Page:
Oct. 1, 2013 at 3:53 PM ET
Here's the price tag for the first government shutdown in 17 years: about $1.6 billion a week, $300 million a day, or $12.5 million an hour.
That estimate, from economic consulting firm IHS Global Insight, covers just the cost in work and services the government is unable to perform as it furloughs 800,000 federal workers. According to IHS, pay for federal employees is considered part of the Gross Domestic Product, which is the total value of all goods and services produced in the nation each year. So no pay for the workers means no contribution to U.S. economic output.
The furloughed workers likely will get back pay when they return to work, as they did the last time Washington shut down. But for now, they are not performing the government's work, except for essential personnel.
"Although $300 million per day sounds like a big number, it is only a couple of thousandths of a percent of the total GDP," of about $16 trillion, said Paul Edelstein, director of financial economics at IHS.
Whether that will have an impact on the U.S. economy in the longer term, is less clear. President Barack Obama said in a statement from the White House Rose Garden Tuesday that the longer the shutdown goes on, the more dire the consequences will be for the economy.
And some experts agree. "The economy is already weakened by continued high unemployment, as well as underemployment, which both impact consumers’ spending power," said John Challenger, chief executive officer of global outplacement consultancy Challenger, Gray & Christmas, Inc.
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"Now, the government is basically shooting the economy in the foot, hobbling millions of other consumers," he said. "And the timing couldn’t be worse, as we are just weeks away from the all-important holiday season, when retailers and other businesses benefit from increased spending."
According to IHS, during the 1995-96 government shutdown, roughly 36 percent of the 2.2 million federal civilian non-postal workers were furloughed. If that same proportion was applied to the current 2.15 million workers, about 774,000 would be furloughed.
Assuming an average annual salary per employee of $110,000, this would result in a loss of $1.6 billion in GDP for one week, or roughly $300 million per day based on a five-day work week. Such a loss would also reduce the fourth-quarter economic growth rate by 0.16 of a percentage point.
GDP would still grow by around 2 percent in the fourth quarter, so a short-term shutdown would not materially affect economic growth, IHS said in a research note.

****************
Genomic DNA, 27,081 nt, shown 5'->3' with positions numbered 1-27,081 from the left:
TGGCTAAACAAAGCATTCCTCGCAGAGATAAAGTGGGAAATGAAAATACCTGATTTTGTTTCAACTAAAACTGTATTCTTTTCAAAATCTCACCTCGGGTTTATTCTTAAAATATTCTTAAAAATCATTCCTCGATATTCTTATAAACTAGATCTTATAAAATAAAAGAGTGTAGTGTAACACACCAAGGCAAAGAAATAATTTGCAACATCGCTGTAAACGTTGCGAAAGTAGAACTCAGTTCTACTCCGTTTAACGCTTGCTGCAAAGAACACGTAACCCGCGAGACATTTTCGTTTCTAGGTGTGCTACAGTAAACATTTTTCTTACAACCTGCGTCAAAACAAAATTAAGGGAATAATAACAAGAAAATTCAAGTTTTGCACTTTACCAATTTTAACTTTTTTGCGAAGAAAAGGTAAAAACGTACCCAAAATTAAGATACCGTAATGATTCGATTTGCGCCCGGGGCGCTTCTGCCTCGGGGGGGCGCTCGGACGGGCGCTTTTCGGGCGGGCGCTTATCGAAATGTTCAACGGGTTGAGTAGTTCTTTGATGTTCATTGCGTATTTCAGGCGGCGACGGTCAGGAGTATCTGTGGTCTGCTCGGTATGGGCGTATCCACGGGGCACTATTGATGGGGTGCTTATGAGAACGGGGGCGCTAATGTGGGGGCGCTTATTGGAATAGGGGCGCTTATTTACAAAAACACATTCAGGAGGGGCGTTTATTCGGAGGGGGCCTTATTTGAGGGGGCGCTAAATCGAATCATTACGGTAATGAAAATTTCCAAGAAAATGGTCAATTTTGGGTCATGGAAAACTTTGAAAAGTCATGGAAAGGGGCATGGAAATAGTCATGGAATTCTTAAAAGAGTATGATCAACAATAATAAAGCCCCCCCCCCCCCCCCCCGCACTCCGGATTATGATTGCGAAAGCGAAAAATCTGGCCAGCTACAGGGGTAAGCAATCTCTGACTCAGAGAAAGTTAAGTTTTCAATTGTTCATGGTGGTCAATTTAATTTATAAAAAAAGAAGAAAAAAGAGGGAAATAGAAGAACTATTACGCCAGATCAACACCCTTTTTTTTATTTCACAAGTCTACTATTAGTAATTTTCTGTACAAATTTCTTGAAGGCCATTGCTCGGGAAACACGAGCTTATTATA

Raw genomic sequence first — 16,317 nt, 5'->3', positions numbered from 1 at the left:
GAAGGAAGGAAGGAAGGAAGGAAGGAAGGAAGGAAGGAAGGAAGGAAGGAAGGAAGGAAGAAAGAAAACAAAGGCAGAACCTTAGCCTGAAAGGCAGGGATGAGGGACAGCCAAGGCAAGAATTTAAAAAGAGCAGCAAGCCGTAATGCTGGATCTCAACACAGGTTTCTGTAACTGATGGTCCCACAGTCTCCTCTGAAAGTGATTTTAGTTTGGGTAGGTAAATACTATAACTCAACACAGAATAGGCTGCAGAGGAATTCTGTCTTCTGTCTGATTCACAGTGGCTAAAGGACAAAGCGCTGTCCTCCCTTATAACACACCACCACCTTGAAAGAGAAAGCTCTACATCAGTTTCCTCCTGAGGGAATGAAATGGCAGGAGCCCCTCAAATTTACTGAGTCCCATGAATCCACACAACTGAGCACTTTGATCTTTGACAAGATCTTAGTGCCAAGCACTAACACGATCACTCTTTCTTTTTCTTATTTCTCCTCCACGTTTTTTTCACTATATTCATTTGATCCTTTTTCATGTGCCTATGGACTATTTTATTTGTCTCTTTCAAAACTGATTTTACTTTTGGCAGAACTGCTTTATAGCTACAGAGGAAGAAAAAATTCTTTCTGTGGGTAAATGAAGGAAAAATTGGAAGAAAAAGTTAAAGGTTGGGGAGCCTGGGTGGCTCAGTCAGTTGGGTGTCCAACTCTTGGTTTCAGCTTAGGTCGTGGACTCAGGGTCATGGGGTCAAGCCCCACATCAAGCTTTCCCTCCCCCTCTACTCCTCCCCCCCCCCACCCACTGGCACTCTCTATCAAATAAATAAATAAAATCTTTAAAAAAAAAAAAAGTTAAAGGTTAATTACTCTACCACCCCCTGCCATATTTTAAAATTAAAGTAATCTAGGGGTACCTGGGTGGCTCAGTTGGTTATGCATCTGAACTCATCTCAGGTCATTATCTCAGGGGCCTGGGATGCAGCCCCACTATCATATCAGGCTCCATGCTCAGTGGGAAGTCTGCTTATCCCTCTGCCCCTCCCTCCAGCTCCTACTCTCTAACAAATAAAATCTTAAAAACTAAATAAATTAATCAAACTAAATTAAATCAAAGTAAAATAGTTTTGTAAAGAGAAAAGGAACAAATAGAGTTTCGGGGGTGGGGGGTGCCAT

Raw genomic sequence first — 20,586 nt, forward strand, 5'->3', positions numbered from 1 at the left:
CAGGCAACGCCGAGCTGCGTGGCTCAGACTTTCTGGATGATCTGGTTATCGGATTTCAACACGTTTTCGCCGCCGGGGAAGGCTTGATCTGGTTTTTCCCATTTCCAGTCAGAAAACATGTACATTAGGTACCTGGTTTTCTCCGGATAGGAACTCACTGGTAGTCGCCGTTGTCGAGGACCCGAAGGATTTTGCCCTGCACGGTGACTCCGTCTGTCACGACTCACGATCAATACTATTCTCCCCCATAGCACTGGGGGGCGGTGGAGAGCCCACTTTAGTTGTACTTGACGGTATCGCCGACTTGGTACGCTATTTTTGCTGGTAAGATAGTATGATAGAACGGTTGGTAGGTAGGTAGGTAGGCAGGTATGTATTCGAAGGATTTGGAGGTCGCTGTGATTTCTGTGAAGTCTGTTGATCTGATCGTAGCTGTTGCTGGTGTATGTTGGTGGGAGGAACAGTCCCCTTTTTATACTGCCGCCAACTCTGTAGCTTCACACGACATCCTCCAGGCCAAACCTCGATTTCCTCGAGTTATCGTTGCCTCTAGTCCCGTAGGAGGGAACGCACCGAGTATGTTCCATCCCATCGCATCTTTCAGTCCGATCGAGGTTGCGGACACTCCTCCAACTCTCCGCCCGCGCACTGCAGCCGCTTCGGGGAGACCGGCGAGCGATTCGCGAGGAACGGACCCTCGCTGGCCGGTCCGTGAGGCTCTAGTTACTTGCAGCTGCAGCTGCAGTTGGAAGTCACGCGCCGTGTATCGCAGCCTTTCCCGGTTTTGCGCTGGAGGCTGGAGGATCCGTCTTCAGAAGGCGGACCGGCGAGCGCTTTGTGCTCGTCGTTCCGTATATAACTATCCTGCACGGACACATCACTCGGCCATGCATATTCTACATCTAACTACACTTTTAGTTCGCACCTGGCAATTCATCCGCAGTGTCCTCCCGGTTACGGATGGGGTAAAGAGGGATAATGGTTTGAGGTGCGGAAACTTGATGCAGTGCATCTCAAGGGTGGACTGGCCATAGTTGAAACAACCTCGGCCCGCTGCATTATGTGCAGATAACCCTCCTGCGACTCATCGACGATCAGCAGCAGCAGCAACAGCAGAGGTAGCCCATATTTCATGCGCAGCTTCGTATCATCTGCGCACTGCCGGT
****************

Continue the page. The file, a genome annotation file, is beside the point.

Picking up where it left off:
Ethan Harris, co-head of global economic research for Bank of America Merrill Lynch, also said the impact on GDP would depend on how long the shutdown lasts.
"A couple-day shutdown would likely have zero net impact upon growth; a two-week shutdown could shave 0.5 percentage points, while a one-month shutdown could lop 2 percent from fourth-quarter growth," Harris said in a message to clients.
Paul Ashworth, chief U.S economist for Capital Economics in Toronto, noted the 1995-96 shutdown caused federal spending to contract, and subtracted around 1 percent from overall GDP growth. "But those two shutdowns came right at the end of the quarter, whereas this one is starting on the first day of a new quarter.
"When the shutdown ends, federal employees will receive their back pay and, as a result, some of the activity and spending that doesn't take place at the start of the fourth quarter will still take place before the end of the year," Ashworth explained.
Edelstein said the main impact of a shutdown is salaries of furloughed federal workers, since the government does not benefit from their work. Also, if the workers are not being paid, they have less money to spend on consumer items that contribute to the growth of the economy. However, the impact would not be so significant on consumer spending if the workers get back pay, as they did in the last government shut down 17 years ago.
Comparing the current situation to the three-week shutdown at the end of 1995 and the beginning of 1996, Edelstein said GDP was clearly affected then. Fourth-quarter 1995 growth fell to 2.9 percent from 3.5 percent in the previous quarter. First-quarter 1996 growth was 2.7 percent but then jumped to 7.2 percent in the second quarter.
The shutdown was also reflected in government spending at the time, he said. Although spending was on a downward trend anyway, it fell 11.6 percent in the 1995 fourth quarter coinciding with the shutdown. It then increased to 3.4 percent in the first quarter of 1996.
The Pew Research Center, citing figures from the Office of Management and Budget said the 26 days of shutdown in 1995-96 cost over $1.4 billion, or $2.1 billion in today's dollars.
The difference with this shutdown, however, is that it's coming when the economy is barely getting to its feet after the worst recession since the Great Depression. Economic growth has been anemic, and the unemployment rate remains stubbornly high, at 7.3 percent at the latest reading in August.
“Unfortunately, this is not the mid-1990s, when the economy was in a much stronger position heading into the shutdown," said Challenger. Unemployment was at 5.6 percent and job creation was averaging 190,000 new jobs per month over the five months leading up to the furloughs. Following the shutdown, job creation bounced to an average of 257,000 per month for the remainder of 1996.
"That is unlikely to happen this time, as the government continues to seek spending cuts even if a budget is agreed upon,” he said.
The government will also lose out on revenue and fees from national parks and institutions than are closed by the shutdown, but Edelstein said that would have little impact on the economy.
"There are not many people visiting parks now, kids are in school. And the Smithsonian is free!" he said.